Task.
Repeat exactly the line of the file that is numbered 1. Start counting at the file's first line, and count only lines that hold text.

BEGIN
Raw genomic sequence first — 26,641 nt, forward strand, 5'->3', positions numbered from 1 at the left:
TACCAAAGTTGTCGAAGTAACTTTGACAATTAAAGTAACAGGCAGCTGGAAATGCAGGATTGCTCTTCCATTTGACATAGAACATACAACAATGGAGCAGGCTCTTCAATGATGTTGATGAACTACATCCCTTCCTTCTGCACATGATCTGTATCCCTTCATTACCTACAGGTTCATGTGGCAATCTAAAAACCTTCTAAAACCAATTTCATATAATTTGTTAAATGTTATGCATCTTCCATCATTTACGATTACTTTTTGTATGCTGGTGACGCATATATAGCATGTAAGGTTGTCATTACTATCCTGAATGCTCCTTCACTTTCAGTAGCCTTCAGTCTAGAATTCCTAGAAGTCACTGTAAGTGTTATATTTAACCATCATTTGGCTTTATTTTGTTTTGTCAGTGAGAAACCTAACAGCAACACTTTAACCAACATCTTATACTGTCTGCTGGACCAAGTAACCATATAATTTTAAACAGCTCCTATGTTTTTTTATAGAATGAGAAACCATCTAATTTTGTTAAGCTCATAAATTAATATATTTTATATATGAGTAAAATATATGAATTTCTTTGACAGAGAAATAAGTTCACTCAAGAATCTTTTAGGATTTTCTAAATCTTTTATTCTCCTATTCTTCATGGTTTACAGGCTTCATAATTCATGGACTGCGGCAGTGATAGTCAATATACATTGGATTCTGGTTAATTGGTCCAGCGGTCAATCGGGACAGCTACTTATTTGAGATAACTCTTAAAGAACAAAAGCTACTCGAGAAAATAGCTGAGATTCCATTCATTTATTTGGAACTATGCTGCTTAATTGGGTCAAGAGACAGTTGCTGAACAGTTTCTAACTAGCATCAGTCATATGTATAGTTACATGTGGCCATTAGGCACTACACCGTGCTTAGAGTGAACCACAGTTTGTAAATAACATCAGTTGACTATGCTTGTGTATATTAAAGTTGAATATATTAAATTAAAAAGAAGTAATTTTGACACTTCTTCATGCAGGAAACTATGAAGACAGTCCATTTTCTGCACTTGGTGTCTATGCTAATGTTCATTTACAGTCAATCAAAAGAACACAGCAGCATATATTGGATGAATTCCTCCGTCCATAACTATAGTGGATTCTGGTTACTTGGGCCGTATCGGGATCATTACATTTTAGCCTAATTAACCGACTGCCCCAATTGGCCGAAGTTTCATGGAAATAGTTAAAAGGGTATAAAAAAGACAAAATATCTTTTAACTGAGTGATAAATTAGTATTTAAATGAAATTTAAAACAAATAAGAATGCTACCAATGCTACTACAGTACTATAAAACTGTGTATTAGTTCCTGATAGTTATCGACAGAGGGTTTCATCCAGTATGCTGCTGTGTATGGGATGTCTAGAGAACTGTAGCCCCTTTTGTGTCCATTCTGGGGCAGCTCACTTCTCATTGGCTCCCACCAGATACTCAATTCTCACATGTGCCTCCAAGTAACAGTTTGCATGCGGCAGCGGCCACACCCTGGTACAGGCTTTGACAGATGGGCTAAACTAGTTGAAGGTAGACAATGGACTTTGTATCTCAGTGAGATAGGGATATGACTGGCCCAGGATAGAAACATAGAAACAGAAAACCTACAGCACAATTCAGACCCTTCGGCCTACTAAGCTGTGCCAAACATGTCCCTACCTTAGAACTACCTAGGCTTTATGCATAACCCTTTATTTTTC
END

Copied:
Raw genomic sequence first — 26,641 nt, forward strand, 5'->3', positions numbered from 1 at the left: